The National Science Foundation (NSF) is an independent federal agency that supports fundamental research and education across all fields of science and engineering. In fiscal year (FY) 2012, its budget is $7.0 billion. NSF funds reach all 50 states through grants to nearly 2,000 colleges, universities and other institutions. Each year, NSF receives over 50,000 competitive requests for funding, and makes about 11,000 new funding awards. NSF also awards nearly $420 million in professional and service contracts yearly.

Cheryl Dybas | EurekAlert!
Further information:
http://www.nsf.gov

More articles from Ecology, The Environment and Conservation:

nachricht Minimized water consumption in CSP plants - EU project MinWaterCSP is making good progress
05.12.2017 | Steinbeis-Europa-Zentrum

nachricht Jena Experiment: Loss of species destroys ecosystems
28.11.2017 | Technische Universität München

All articles from Ecology, The Environment and Conservation >>>

The most recent press releases about innovation >>>

Die letzten 5 Focus-News des innovations-reports im Überblick:

Im Focus: Scientists channel graphene to understand filtration and ion transport into cells

Tiny pores at a cell's entryway act as miniature bouncers, letting in some electrically charged atoms--ions--but blocking others. Operating as exquisitely sensitive filters, these "ion channels" play a critical role in biological functions such as muscle contraction and the firing of brain cells.

To rapidly transport the right ions through the cell membrane, the tiny channels rely on a complex interplay between the ions and surrounding molecules,...

Im Focus: Towards data storage at the single molecule level

The miniaturization of the current technology of storage media is hindered by fundamental limits of quantum mechanics. A new approach consists in using so-called spin-crossover molecules as the smallest possible storage unit. Similar to normal hard drives, these special molecules can save information via their magnetic state. A research team from Kiel University has now managed to successfully place a new class of spin-crossover molecules onto a surface and to improve the molecule’s storage capacity. The storage density of conventional hard drives could therefore theoretically be increased by more than one hundred fold. The study has been published in the scientific journal Nano Letters.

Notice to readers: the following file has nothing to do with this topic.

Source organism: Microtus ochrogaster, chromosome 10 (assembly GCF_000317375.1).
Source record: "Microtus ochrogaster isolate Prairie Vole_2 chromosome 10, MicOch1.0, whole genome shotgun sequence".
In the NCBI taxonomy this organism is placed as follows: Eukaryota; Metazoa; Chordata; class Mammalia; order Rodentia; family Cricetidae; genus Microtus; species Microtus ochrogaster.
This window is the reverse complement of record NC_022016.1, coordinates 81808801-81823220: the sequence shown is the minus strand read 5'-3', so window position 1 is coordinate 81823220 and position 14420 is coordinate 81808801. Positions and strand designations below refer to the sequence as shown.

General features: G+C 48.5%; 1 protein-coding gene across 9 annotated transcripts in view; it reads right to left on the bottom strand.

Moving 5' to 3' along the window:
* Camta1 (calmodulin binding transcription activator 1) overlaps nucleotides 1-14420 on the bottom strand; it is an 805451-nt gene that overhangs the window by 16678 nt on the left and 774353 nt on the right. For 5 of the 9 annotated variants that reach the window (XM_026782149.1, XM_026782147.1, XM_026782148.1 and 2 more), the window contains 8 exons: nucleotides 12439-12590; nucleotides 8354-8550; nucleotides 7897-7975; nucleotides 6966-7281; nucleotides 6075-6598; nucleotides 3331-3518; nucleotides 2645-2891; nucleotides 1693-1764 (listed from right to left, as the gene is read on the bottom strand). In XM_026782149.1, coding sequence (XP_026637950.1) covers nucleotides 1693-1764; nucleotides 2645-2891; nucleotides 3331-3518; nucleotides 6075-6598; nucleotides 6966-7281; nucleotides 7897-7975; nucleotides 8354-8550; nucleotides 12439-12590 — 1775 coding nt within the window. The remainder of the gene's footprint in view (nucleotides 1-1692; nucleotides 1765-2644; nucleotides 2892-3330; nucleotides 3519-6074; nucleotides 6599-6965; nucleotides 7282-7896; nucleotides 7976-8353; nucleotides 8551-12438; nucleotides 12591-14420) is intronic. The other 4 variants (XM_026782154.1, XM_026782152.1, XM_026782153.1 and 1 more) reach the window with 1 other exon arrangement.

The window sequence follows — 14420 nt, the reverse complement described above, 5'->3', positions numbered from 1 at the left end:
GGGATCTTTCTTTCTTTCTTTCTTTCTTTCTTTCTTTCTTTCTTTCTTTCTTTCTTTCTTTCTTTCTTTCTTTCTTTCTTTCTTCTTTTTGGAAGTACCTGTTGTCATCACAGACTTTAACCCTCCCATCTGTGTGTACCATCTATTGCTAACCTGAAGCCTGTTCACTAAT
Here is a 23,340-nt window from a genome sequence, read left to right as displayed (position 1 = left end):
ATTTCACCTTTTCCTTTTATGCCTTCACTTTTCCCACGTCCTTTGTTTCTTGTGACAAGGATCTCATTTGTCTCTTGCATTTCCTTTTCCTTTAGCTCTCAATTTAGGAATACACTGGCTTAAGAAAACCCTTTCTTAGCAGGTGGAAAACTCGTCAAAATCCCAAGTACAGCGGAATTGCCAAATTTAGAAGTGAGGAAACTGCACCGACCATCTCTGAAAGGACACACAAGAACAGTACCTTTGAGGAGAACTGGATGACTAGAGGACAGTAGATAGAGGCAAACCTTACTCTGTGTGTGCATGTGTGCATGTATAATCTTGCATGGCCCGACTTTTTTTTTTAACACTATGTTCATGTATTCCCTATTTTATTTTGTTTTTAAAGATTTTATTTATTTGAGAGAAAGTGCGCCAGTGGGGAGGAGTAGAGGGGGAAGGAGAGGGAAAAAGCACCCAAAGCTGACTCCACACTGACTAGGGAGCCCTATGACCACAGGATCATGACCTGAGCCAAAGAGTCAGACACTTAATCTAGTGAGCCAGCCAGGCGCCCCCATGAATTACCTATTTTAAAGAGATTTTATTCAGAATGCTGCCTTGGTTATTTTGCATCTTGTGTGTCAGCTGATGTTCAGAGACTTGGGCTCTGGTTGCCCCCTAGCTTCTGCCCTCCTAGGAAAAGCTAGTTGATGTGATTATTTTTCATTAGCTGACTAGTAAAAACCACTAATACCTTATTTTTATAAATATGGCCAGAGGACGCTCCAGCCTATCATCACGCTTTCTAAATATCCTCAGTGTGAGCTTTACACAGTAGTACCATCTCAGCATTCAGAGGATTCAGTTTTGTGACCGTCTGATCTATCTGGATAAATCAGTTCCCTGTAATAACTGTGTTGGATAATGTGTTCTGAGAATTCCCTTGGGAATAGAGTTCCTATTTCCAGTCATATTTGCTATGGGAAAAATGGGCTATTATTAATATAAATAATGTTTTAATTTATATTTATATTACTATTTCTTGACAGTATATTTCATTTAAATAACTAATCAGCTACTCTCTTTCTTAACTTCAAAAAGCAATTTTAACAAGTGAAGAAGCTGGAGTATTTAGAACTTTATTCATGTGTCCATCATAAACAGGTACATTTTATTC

Over the past few years, the building blocks of storage media have gotten ever smaller. But further miniaturization of the current technology is hindered by...

Im Focus: Successful Mechanical Testing of Nanowires

With innovative experiments, researchers at the Helmholtz-Zentrums Geesthacht and the Technical University Hamburg unravel why tiny metallic structures are extremely strong

Light-weight and simultaneously strong – porous metallic nanomaterials promise interesting applications as, for instance, for future aeroplanes with enhanced...

Im Focus: Virtual Reality for Bacteria

An interdisciplinary group of researchers interfaced individual bacteria with a computer to build a hybrid bio-digital circuit - Study published in Nature Communications

Scientists at the Institute of Science and Technology Austria (IST Austria) have managed to control the behavior of individual bacteria by connecting them to a...

Im Focus: A space-time sensor for light-matter interactions

Physicists in the Laboratory for Attosecond Physics (run jointly by LMU Munich and the Max Planck Institute for Quantum Optics) have developed an attosecond electron microscope that allows them to visualize the dispersion of light in time and space, and observe the motions of electrons in atoms.

The most basic of all physical interactions in nature is that between light and matter. This interaction takes place in attosecond times (i.e. billionths of a...

All Focus news of the innovation-report >>>

Anzeige

Anzeige

Event News

See, understand and experience the work of the future

11.12.2017 | Event News

Innovative strategies to tackle parasitic worms

08.12.2017 | Event News

AKL’18: The opportunities and challenges of digitalization in the laser industry

07.12.2017 | Event News

 
Latest News

Midwife and signpost for photons

11.12.2017 | Physics and Astronomy

How do megacities impact coastal seas? Searching for evidence in Chinese marginal seas

11.12.2017 | Earth Sciences

PhoxTroT: Optical Interconnect Technologies Revolutionized Data Centers and HPC Systems

11.12.2017 | Information Technology

VideoLinks
B2B-VideoLinks
More VideoLinks >>>